While nearly every player has his own routine, often a guarded secret, Kovacs says players need to consume 200 to 400 calories (roughly 75 percent carbohydrates and 25 percent proteins) within 45 minutes of finishing matches to help their bodies bounce back.
“It speeds the recovery process and helps the body stay in the growth stage rather than the breakdown stage,” Kovacs says. “If they don’t consume that, the muscle breaks down, and that’s not what they want.”
Proper recovery also includes thorough stretching, a cool-down routine and a full meal within two hours of finishing a match.
Still, the sport simply exacts a harsher toll on some players than it does others.
Federer glides around the court with a dancer’s fluidity and sprinter’s efficiency. Rafael Nadal thunders, his every movement and stroke the product of maximum labor. Nadal has twice been sidelined by knee ailments: one caused him to miss Wimbledon in 2009; this year, he was forced to miss the Olympics, U.S. Open and Spain’s upcoming Davis Cup match.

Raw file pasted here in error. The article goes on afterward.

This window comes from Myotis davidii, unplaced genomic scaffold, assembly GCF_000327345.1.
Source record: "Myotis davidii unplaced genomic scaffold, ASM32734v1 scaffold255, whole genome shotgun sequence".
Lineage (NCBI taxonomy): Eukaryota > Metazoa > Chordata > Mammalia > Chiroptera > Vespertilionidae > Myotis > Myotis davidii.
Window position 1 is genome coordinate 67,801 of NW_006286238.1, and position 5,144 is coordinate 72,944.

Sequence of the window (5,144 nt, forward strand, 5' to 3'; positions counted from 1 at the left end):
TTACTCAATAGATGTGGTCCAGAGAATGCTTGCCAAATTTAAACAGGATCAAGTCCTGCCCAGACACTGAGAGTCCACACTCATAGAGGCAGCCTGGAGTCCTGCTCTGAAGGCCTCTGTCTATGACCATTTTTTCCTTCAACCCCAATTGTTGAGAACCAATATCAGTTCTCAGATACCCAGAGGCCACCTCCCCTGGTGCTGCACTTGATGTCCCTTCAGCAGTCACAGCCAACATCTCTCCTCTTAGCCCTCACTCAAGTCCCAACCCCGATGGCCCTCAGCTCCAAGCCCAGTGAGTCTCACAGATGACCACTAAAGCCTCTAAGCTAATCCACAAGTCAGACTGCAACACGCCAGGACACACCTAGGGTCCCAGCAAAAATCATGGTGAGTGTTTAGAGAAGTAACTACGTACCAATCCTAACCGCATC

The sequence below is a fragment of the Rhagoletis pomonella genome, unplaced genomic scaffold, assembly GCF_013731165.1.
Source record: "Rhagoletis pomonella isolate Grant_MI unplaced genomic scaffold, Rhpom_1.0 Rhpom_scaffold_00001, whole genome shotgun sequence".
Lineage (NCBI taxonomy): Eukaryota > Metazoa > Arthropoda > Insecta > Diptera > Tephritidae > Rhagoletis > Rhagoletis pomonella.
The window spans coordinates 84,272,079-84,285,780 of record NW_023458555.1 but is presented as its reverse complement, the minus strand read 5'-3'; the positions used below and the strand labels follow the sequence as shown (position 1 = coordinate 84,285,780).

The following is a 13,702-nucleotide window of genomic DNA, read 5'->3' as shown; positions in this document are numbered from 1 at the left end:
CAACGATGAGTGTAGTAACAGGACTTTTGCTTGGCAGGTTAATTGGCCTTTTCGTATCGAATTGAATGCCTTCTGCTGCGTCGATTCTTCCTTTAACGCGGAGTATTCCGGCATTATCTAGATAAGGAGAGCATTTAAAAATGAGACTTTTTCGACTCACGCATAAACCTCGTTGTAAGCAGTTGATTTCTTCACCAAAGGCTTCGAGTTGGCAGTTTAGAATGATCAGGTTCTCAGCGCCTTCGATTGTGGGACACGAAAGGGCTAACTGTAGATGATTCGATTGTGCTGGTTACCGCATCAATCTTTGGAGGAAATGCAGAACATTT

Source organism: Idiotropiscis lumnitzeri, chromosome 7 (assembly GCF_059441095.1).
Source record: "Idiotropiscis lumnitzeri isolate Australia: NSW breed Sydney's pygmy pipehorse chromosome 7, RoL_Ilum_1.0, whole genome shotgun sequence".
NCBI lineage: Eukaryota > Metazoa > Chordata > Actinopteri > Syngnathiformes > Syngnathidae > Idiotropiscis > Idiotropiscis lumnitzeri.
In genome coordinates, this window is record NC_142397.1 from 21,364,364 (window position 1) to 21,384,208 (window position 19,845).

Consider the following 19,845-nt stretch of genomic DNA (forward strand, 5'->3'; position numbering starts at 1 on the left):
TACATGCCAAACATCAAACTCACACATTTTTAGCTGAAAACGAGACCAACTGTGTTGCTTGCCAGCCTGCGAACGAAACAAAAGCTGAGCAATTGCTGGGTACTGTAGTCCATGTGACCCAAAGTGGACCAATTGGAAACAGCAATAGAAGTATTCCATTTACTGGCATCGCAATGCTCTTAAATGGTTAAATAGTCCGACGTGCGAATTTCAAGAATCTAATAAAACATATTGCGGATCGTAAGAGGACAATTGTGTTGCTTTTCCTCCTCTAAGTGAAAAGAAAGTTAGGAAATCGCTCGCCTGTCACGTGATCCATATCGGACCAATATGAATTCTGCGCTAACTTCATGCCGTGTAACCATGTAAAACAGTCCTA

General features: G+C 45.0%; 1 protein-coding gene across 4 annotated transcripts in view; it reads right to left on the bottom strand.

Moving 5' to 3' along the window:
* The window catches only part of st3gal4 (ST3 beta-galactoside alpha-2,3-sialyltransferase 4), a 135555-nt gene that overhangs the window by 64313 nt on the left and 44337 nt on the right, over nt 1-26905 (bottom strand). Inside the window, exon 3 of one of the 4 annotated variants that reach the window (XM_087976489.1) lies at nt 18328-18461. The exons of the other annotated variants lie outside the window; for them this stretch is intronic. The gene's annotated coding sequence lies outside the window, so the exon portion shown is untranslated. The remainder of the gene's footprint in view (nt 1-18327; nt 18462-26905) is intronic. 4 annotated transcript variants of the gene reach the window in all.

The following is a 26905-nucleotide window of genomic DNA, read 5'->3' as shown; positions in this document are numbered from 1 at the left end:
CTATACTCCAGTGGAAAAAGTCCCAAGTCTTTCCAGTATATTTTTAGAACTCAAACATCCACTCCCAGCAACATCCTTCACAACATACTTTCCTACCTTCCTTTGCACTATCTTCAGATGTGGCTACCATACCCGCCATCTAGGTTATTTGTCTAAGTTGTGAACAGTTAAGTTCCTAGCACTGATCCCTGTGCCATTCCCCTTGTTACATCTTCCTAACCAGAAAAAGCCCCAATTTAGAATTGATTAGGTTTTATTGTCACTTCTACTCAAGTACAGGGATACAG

That’s why former coach Brad Gilbert believes that Nadal at 26 is “older,” in terms of mileage on his body and joints, than Federer at 31.
It’s a valid point, Kovacs says.
“It takes more out of an athlete if you’re not as efficient in your movement,” Kovacs says. “It does potentially shorten a career.”
Noted Roddick, discussing his decision to retire at this year’s U.S. Open: “Wear and tear and miles is something that’s not really an age-thing.”
Smart scheduling, conversely, can extend careers. Federer plays in fewer tournaments than most of his rivals. Williams has competed even more sparingly, partly due to injury and illness in recent years. But it has helped prolonged her career and preserved her love of competing, which is as palpable at 30 as it was at age 19, when she won her first U.S. Open in 1999.
“First of all, Serena is an amazing physical specimen,” Navratilova says. “She’s naturally strong, and works at it, as well. She doesn’t wake up that way; she goes to the gym and does her work. And the fact that she hasn’t played that many matches helps her. I played twice as many singles matches at age 30 than she did, so she is fresher at 30 than I was. She’ll be able to play longer if she wants.”